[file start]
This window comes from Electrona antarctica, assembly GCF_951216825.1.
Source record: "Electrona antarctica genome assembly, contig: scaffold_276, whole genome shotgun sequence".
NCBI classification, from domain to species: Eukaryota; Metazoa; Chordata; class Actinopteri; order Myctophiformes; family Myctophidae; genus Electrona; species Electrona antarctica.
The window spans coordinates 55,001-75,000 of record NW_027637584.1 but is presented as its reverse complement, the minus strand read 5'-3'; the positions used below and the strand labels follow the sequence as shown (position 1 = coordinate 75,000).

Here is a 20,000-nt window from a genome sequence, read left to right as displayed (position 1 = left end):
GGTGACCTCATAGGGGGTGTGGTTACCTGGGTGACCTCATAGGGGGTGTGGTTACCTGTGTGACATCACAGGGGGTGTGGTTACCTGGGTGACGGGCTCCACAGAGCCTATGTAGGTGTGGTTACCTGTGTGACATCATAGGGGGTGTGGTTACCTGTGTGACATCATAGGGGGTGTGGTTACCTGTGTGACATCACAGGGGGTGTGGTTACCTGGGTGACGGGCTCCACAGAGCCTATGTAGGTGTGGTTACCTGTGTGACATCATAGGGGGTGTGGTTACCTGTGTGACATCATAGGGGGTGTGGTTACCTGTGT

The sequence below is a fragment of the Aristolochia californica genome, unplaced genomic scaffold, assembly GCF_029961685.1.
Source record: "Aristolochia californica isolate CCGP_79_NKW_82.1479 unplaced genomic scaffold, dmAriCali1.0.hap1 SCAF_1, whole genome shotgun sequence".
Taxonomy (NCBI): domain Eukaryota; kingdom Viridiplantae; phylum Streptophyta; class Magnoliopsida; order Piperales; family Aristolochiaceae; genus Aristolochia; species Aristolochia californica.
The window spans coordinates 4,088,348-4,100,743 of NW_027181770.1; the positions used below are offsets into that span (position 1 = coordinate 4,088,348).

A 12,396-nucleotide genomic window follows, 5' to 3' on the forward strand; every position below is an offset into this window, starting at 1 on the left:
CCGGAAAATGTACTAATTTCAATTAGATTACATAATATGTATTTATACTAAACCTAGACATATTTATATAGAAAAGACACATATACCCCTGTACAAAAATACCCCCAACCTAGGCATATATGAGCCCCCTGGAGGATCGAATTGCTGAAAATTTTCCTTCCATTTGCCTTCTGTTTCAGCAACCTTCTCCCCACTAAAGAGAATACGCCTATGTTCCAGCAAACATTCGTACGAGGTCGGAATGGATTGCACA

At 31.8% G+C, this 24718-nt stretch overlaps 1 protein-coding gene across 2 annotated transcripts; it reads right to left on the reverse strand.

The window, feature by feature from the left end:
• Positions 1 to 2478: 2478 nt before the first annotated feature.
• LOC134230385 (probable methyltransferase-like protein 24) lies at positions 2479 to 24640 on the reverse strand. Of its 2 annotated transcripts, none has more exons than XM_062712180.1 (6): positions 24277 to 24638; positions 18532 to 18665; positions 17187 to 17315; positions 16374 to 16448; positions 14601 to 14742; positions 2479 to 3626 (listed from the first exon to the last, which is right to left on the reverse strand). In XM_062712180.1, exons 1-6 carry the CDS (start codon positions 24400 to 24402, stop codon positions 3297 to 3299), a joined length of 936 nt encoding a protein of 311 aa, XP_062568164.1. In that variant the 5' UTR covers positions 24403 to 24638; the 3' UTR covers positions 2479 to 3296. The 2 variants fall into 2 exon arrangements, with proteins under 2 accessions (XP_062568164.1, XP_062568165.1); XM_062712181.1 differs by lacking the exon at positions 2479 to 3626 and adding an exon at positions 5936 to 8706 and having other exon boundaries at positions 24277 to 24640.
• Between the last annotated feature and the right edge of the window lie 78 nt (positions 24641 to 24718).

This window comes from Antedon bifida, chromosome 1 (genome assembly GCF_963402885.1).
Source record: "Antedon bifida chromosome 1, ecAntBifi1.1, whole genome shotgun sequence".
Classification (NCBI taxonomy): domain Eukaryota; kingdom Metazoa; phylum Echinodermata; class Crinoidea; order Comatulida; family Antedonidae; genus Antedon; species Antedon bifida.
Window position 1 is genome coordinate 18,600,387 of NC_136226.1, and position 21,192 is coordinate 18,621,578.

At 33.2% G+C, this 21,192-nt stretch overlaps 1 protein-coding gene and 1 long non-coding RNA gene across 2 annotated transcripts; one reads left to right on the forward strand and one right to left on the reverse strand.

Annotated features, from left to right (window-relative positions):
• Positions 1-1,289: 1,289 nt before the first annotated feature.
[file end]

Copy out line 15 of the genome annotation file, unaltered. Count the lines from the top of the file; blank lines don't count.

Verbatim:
• Positions 1 to 2478: 2478 nt before the first annotated feature.